How can co-operative apex bodies improve efficiency?

The role of co-operative apex organisations is to unite, promote and develop co-ops, said Monique Leroux, president of the International Co-operative Alliance. Ms Leroux was speaking at an event...

The role of co-operative apex organisations is to unite, promote and develop co-ops, said Monique Leroux, president of the International Co-operative Alliance. Ms Leroux was speaking at an event in the lead-up to the International Summit of Cooperatives in Quebec.

During a special pre-summit activity, delegates from co-operative bodies across the world gathered to explore methods through which their organisations could become more efficient.

Nick Matthews, chair of Co-operatives UK, said that umbrella organisations needed to have quality data and a modern communication campaign, making the most of digital. Previously known as the Co-operative Union, Co-operatives UK has been representing the country’s co-ops since 1870.

Coop Fr in France has also got a long history. The organisation was set up in 1968 and has grown to include co-ops from multiple sectors. President Jean-Louis Bancel explained that while data was vital, telling stories about new forms of co-operation was also important.

Other co-operative apex bodies are in comparison rather new. Australia’s Business Council of Cooperatives and Mutuals (BCCM) was set up only three years ago. Andrew Crane, chair of BCCM explained that the role of the organisation was to create a national voice for the sector and educate people about the value and diversity of co-ops and mutuals. “Governments are now starting to listen to us,” he said. Mr Crane also argued that statistics played a key in making the case for co-ops.

In Canada, the country hosting the Summit, the francophone and anglophone co-operative movements came together in 2014 to create a single national organisation – Co-operatives and Mutuals Canada. Executive director Denyse Guy said a key challenge for the body was to pull together data from three different sources. Data on non-financial co-ops is provided by the government while data on financial co-ops comes from the individual organisations themselves. The data from the government tends to lag behind, while financial data is more up to date.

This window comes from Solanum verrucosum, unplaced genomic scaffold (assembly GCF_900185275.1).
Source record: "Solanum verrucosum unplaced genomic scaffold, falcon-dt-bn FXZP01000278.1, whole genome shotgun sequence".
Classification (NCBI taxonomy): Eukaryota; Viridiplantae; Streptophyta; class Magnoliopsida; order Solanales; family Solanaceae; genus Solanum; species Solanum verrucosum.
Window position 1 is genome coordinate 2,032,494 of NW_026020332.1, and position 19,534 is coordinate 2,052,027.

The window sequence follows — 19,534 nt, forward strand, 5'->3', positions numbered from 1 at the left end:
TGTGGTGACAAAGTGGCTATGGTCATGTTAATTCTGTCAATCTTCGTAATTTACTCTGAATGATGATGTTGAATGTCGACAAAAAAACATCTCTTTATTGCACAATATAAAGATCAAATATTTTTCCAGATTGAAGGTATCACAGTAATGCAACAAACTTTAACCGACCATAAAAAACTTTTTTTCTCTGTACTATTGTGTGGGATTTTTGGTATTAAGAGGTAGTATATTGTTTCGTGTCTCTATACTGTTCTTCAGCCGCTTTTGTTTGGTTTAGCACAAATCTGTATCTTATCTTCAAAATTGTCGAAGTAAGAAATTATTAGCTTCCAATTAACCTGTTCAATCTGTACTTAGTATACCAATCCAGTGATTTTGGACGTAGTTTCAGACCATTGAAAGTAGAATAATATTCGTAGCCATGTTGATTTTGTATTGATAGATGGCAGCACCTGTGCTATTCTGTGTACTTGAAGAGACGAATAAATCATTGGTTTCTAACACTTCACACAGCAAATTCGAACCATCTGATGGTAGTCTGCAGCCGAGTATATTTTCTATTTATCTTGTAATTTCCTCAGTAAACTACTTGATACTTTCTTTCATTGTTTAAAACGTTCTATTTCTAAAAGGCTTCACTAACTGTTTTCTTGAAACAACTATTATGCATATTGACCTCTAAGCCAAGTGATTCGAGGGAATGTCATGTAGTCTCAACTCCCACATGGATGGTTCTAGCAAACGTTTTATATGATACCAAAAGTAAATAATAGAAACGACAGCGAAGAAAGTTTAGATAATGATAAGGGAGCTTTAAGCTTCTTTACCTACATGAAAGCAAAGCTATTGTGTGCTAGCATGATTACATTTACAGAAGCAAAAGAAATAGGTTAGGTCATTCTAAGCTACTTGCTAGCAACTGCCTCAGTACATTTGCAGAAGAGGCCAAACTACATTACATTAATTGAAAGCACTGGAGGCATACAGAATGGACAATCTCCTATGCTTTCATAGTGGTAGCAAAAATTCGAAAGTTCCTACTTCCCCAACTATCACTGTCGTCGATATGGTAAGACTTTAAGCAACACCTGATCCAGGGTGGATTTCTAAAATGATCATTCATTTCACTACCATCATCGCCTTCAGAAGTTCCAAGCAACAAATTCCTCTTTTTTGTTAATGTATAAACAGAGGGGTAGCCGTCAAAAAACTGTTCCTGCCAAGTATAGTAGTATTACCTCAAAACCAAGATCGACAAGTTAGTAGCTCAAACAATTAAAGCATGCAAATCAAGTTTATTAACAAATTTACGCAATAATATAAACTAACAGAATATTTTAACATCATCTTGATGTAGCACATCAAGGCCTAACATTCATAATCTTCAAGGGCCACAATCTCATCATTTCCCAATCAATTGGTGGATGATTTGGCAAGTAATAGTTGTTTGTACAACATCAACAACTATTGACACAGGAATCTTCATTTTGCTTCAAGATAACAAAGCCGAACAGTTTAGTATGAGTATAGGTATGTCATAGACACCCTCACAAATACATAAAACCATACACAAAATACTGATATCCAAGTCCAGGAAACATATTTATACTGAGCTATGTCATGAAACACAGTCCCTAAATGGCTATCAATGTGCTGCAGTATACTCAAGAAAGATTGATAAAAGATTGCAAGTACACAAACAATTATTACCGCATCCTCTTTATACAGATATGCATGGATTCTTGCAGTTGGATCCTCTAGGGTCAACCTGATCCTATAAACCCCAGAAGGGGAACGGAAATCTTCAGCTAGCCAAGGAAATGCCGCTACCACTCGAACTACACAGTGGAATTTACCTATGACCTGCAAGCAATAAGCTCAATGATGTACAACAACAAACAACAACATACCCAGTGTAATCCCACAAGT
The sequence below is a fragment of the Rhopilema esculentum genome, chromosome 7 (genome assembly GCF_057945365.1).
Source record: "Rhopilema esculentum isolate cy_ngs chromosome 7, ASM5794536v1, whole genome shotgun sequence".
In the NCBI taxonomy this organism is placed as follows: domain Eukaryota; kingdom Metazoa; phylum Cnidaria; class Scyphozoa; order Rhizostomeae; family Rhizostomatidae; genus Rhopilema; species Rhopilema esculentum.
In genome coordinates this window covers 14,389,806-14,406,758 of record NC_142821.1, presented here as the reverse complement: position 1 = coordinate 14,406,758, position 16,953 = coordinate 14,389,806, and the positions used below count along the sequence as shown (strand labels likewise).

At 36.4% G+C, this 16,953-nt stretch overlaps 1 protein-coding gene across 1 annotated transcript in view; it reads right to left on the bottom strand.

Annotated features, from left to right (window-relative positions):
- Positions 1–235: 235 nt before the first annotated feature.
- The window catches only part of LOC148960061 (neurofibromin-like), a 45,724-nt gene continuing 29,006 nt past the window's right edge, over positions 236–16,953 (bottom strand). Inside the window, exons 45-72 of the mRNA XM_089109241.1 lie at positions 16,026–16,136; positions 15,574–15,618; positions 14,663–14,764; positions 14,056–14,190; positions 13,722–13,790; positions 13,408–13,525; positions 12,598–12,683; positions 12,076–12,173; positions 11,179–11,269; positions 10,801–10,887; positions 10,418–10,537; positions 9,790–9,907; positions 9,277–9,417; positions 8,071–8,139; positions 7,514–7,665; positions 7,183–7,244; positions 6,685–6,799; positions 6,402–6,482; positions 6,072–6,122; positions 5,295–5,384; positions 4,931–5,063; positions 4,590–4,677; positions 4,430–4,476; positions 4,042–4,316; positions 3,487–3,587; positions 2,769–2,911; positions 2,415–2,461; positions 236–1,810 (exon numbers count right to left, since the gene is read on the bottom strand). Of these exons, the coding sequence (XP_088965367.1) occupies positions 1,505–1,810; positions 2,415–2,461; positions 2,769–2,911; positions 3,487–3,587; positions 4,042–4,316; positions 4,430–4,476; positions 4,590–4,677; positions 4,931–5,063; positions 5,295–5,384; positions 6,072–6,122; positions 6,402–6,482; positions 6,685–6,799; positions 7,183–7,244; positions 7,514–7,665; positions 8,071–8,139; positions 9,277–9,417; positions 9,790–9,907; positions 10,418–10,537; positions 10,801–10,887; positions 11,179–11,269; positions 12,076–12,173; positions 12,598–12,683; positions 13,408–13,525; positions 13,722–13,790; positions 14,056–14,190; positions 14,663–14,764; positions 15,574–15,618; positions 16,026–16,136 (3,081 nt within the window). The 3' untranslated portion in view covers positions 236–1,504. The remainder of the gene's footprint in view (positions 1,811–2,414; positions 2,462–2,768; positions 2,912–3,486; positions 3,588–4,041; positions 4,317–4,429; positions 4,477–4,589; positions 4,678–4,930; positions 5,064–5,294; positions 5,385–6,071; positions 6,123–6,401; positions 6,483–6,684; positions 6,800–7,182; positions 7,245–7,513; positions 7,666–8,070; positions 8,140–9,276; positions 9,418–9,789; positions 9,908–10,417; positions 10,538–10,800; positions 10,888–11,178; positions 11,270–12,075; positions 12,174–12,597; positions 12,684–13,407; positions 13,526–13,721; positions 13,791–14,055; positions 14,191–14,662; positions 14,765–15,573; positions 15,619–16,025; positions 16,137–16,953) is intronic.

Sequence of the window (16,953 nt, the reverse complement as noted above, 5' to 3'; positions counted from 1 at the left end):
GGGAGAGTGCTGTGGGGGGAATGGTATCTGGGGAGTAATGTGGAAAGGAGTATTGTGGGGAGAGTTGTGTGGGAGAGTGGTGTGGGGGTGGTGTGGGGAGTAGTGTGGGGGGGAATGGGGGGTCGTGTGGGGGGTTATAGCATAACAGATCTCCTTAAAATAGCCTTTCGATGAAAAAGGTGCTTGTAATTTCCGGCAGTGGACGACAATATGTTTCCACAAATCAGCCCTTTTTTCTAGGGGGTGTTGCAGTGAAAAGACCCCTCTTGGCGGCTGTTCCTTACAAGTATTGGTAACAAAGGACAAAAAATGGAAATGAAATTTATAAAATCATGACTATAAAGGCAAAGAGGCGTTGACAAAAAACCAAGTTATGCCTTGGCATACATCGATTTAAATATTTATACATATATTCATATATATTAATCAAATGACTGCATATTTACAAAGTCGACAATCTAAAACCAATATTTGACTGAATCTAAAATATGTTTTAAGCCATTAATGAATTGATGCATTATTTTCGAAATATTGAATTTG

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Delegates arriving 2016 International Summit of Cooperatives in Quebec
Delegates arriving at the 2016 International Summit of Cooperatives in Quebec

Paulo Jorge Teixeira, president of Portugal’s Cooperativa do Povo Portuense, described some of the challenges faced by co-op bodies in his country, such as an ageing membership. He highlighted that co-ops needed to engage with members and the public via social media, particularly as a means to converse with millennials. He also suggested developing a project similar to the Erasmus exchange programme, to enable young people to learn more about co-operative movements in different countries.

Another question raised at the event was around who takes responsibility for carrying out studies on the size of the co-op sector in different states. “Who owns this task?” asked Melina Morrison, chief executive of the Australian co-op council BCCM.

“Does it come back to the co-op movement itself or do governments have a role too? We have no government data gathering for co-ops and mutuals in Australia. So who owns it?”

Denyse Guy proposed that different apex bodies pool their resources to collectively invest in software to use data in an effective way. The availability of data also encourages academics to research co-ops, which helps to promote the movement, she said.

How can apex bodies improve efficiency? Here are eight brilliant ideas we heard during the conversations